Following its devastating attack on a Kabul voting center last week that killed 60 and wounded over 130, the Islamic State struck again on Monday with twin suicide bombings in Kabul’s Shash Darak neighborhood. The second bombing on Monday appeared specifically targeted at media and emergency personnel, with at least nine journalists and four police officers among the 25 killed. With last week’s attack aimed at discrediting the electoral process and dissuading Afghans from participating, the Islamic State has made clear that it intends to suppress Afghanistan’s democratic development. Afghanistan’s burgeoning independent media is one of the country’s major success stories and most-trusted institutions. USIP Senior Expert on Afghanistan Johnny Walsh discusses the ramifications of the Islamic State’s surge in violence.

Distributors, mostly students, leave Etilaat e Roz’s small printing facility to deliver the day's paper around Kabul, Afghanistan. (Photo Credit: Jim Huylebroek/The New York Times)
Distributors, mostly students, leave Etilaat e Roz’s small printing facility to deliver the day's paper around Kabul, Afghanistan. (Photo Credit: Jim Huylebroek/The New York Times)

Coupled with the last week’s Islamic State attack aimed at discrediting the electoral process, do you expect to see a chilling effect on Afghanistan’s media after this latest attack on journalists?

Afghanistan’s independent media is one of the most deeply entrenched institutions that emerged after the fall of the Taliban. Though this week’s attack was particularly egregious, the Afghan journalist community has shown resilience and solidarity through many past incidents.

One compelling example occurred in March 2014, after a Taliban attack on the Serena Hotel in Kabul killed beloved Afghan reporter Sardar Ahmad and his family. Journalists banded together to boycott coverage of Taliban attacks during the Afghan presidential election a few weeks later. This hit the publicity-conscious group where it hurt, prompted a rare Taliban apology, and probably helped deter similar Taliban attacks. The Islamic State (which carried out this week’s bombing) is less concerned about such assaults on its image, but both incidents illustrate the Afghan media community’s willingness to protect what it has achieved, with the broad support of the country’s political leadership.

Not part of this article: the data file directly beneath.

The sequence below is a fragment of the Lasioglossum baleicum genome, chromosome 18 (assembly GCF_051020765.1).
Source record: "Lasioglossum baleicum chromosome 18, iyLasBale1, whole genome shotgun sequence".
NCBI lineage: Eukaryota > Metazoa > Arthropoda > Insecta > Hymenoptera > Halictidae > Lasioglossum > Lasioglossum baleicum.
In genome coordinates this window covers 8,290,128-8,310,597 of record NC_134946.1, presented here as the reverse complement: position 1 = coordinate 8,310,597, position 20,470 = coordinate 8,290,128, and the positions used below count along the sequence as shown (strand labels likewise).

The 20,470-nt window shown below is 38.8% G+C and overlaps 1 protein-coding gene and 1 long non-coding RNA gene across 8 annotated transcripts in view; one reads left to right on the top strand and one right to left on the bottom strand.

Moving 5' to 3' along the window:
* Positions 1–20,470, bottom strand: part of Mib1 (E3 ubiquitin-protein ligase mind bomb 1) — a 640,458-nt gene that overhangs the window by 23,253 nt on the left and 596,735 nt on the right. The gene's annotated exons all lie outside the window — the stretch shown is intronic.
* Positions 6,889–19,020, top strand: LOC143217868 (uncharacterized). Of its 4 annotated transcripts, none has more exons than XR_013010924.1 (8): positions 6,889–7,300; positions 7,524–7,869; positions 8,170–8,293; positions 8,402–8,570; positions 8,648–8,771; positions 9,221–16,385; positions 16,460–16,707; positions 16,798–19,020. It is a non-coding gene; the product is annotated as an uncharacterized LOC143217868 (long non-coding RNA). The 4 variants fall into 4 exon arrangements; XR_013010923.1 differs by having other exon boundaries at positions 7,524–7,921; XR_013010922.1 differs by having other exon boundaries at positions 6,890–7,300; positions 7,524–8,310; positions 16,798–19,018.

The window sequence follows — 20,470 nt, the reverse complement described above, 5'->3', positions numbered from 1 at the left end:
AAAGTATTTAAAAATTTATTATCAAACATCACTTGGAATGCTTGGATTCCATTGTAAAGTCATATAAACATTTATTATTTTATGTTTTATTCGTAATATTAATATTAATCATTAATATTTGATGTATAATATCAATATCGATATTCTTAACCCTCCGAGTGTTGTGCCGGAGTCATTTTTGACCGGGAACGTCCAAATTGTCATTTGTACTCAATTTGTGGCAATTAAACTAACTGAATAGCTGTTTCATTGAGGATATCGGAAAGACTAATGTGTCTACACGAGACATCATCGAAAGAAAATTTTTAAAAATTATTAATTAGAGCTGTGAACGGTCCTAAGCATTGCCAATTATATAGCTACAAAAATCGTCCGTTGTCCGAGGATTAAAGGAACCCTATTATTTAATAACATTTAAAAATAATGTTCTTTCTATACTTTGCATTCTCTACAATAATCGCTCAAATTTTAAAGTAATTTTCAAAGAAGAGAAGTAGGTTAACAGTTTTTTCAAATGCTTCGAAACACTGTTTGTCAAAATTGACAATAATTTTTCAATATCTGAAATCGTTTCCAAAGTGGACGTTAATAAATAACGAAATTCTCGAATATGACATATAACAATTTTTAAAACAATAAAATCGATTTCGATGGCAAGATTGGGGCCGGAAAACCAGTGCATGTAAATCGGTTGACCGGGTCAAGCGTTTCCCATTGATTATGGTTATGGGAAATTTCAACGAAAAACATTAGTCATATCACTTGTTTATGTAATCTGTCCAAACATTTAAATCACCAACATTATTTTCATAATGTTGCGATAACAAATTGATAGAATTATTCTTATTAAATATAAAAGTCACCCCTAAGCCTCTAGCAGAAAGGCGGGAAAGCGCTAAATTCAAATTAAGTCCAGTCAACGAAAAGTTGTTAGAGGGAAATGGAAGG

With a new national security team in place and a report that President Trump is considering a change in Afghan policy, will these attacks change the administration’s calculus on the U.S. presence in Afghanistan?

These attacks themselves, horrific as they are, are consistent with the violence Afghanistan has faced for many years. The high-profile attacks of 2018 had close parallels in 2016 and 2017, and recent UN data suggests that violent casualties nationwide are occurring at almost exactly the same rate as a year ago.

On the one hand, this would suggest that the Trump administration had already factored in these levels of violence when it announced its South Asia Strategy last August. On the other, these trendlines demonstrate that the strategy has so far not made a qualitative difference on the battlefield. President Trump has been open about his interest in ultimately leaving Afghanistan; on a recent visit to Kabul, many of my interlocutors acknowledged that if the president does not perceive progress on the ground, he might with little warning declare a U.S. withdrawal as they perceive he did in early April on Syria.

After a series of setbacks this year in northern Afghanistan, including the killing of its leader, these attacks demonstrate the continued threat the Islamic State poses. How would you assess the group’s strength?

The Islamic State branch in Afghanistan is not an existential threat to the Afghan government. It is a fraction the size of the Taliban, and a fraction the size of what the Islamic State was (until recently) in Iraq and Syria. The group has always had less momentum in Afghanistan than in many Arab countries, the vast majority of Afghans perceive it as extremely fringe, and its recent defeats in northern Afghanistan seriously undercut one of its primary hubs.

At the same time, the Islamic State holds continuing appeal for the most radical and ultra-violent segment of the Afghan insurgency. Its willingness to cross lines that the Taliban rarely cross—including flagrantly sectarian attacks on Shia populations, like the attack at the Kabul voting center—is unfortunately part of this niche appeal. Even a small pool of fighters and resources can inflict devastating damage on relatively soft targets like voter registration centers, and there is little sign the group is on the verge of losing this ability.

With positive signs on the peace process in recent months, could the Islamic State play a role as a spoiler?

Absolutely. It remains deeply uncertain that the Taliban will enter serious peace talks, but if they do, the Islamic State has considerable ability to disrupt the process by attacking sensitive targets, fanning ethno-sectarian tension, and attempting to shame the Taliban as insufficiently committed to jihad.

At the same time, hatred for the Islamic State is one of the few things the Afghan government, U.S. government, and Taliban have in common. All have devoted substantial blood and treasure to fighting the group in Afghanistan since 2015, and in some places the Taliban have in fact inflicted the most damage. If peace discussions ever start in earnest, the parties could conceivably build confidence by coordinating (or at least deconflicting) their operations against the Islamic State, or to issue public statements highlighting their mutual rejection of the group’s excesses.

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